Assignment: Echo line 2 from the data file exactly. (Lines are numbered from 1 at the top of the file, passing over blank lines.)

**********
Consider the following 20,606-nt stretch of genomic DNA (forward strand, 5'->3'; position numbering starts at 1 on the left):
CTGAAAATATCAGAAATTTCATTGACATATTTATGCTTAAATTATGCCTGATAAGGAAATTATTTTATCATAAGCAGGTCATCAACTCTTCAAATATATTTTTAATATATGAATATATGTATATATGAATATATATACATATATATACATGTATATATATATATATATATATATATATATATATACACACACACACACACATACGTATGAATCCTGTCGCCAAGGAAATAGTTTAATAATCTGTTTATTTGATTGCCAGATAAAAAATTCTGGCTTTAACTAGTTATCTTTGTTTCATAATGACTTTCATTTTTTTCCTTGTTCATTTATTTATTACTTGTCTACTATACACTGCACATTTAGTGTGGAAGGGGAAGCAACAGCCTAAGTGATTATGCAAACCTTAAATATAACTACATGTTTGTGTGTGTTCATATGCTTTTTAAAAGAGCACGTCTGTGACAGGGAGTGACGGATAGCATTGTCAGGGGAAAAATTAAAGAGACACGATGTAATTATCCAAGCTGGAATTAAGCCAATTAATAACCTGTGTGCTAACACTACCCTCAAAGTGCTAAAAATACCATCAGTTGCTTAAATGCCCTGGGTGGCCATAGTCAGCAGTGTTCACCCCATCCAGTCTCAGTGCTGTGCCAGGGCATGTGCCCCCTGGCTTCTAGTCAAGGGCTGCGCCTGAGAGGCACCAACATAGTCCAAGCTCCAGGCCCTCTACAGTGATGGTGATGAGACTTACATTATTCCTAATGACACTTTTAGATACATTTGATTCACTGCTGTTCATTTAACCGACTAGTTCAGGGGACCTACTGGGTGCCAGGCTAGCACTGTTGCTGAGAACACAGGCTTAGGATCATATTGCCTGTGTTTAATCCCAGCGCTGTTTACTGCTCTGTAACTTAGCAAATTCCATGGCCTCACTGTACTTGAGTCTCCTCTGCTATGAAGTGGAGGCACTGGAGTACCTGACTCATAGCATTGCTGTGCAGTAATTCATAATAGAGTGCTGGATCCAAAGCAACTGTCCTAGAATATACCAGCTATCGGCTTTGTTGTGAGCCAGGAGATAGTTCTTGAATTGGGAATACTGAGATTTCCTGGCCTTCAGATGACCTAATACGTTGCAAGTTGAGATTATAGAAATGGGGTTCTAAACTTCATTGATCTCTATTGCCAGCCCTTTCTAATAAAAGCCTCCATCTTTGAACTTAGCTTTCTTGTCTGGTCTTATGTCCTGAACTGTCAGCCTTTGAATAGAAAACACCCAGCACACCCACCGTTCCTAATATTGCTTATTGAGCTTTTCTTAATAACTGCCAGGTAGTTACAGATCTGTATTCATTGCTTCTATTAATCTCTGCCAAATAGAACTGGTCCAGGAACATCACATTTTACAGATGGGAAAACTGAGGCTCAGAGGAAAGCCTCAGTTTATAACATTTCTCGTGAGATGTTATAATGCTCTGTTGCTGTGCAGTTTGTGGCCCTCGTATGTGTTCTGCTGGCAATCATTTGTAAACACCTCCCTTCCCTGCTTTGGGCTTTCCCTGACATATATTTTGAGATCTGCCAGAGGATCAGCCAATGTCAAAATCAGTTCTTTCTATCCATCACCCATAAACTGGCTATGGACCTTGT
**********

CTGAAAATATCAGAAATTTCATTGACATATTTATGCTTAAATTATGCCTGATAAGGAAATTATTTTATCATAAGCAGGTCATCAACTCTTCAAATATATTTTTAATATATGAATATATGTATATATGAATATATATACATATATATACATGTATATATATATATATATATATATATATATATATACACACACACACACACATACGTATGAATCCTGTCGCCAAGGAAATAGTTTAATAATCTGTTTATTTGATTGCCAGATAAAAAATTCTGGCTTTAACTAGTTATCTTTGTTTCATAATGACTTTCATTTTTTTCCTTGTTCATTTATTTATTACTTGTCTACTATACACTGCACATTTAGTGTGGAAGGGGAAGCAACAGCCTAAGTGATTATGCAAACCTTAAATATAACTACATGTTTGTGTGTGTTCATATGCTTTTTAAAAGAGCACGTCTGTGACAGGGAGTGACGGATAGCATTGTCAGGGGAAAAATTAAAGAGACACGATGTAATTATCCAAGCTGGAATTAAGCCAATTAATAACCTGTGTGCTAACACTACCCTCAAAGTGCTAAAAATACCATCAGTTGCTTAAATGCCCTGGGTGGCCATAGTCAGCAGTGTTCACCCCATCCAGTCTCAGTGCTGTGCCAGGGCATGTGCCCCCTGGCTTCTAGTCAAGGGCTGCGCCTGAGAGGCACCAACATAGTCCAAGCTCCAGGCCCTCTACAGTGATGGTGATGAGACTTACATTATTCCTAATGACACTTTTAGATACATTTGATTCACTGCTGTTCATTTAACCGACTAGTTCAGGGGACCTACTGGGTGCCAGGCTAGCACTGTTGCTGAGAACACAGGCTTAGGATCATATTGCCTGTGTTTAATCCCAGCGCTGTTTACTGCTCTGTAACTTAGCAAATTCCATGGCCTCACTGTACTTGAGTCTCCTCTGCTATGAAGTGGAGGCACTGGAGTACCTGACTCATAGCATTGCTGTGCAGTAATTCATAATAGAGTGCTGGATCCAAAGCAACTGTCCTAGAATATACCAGCTATCGGCTTTGTTGTGAGCCAGGAGATAGTTCTTGAATTGGGAATACTGAGATTTCCTGGCCTTCAGATGACCTAATACGTTGCAAGTTGAGATTATAGAAATGGGGTTCTAAACTTCATTGATCTCTATTGCCAGCCCTTTCTAATAAAAGCCTCCATCTTTGAACTTAGCTTTCTTGTCTGGTCTTATGTCCTGAACTGTCAGCCTTTGAATAGAAAACACCCAGCACACCCACCGTTCCTAATATTGCTTATTGAGCTTTTCTTAATAACTGCCAGGTAGTTACAGATCTGTATTCATTGCTTCTATTAATCTCTGCCAAATAGAACTGGTCCAGGAACATCACATTTTACAGATGGGAAAACTGAGGCTCAGAGGAAAGCCTCAGTTTATAACATTTCTCGTGAGATGTTATAATGCTCTGTTGCTGTGCAGTTTGTGGCCCTCGTATGTGTTCTGCTGGCAATCATTTGTAAACACCTCCCTTCCCTGCTTTGGGCTTTCCCTGACATATATTTTGAGATCTGCCAGAGGATCAGCCAATGTCAAAATCAGTTCTTTCTATCCATCACCCATAAACTGGCTATGGACCTTGT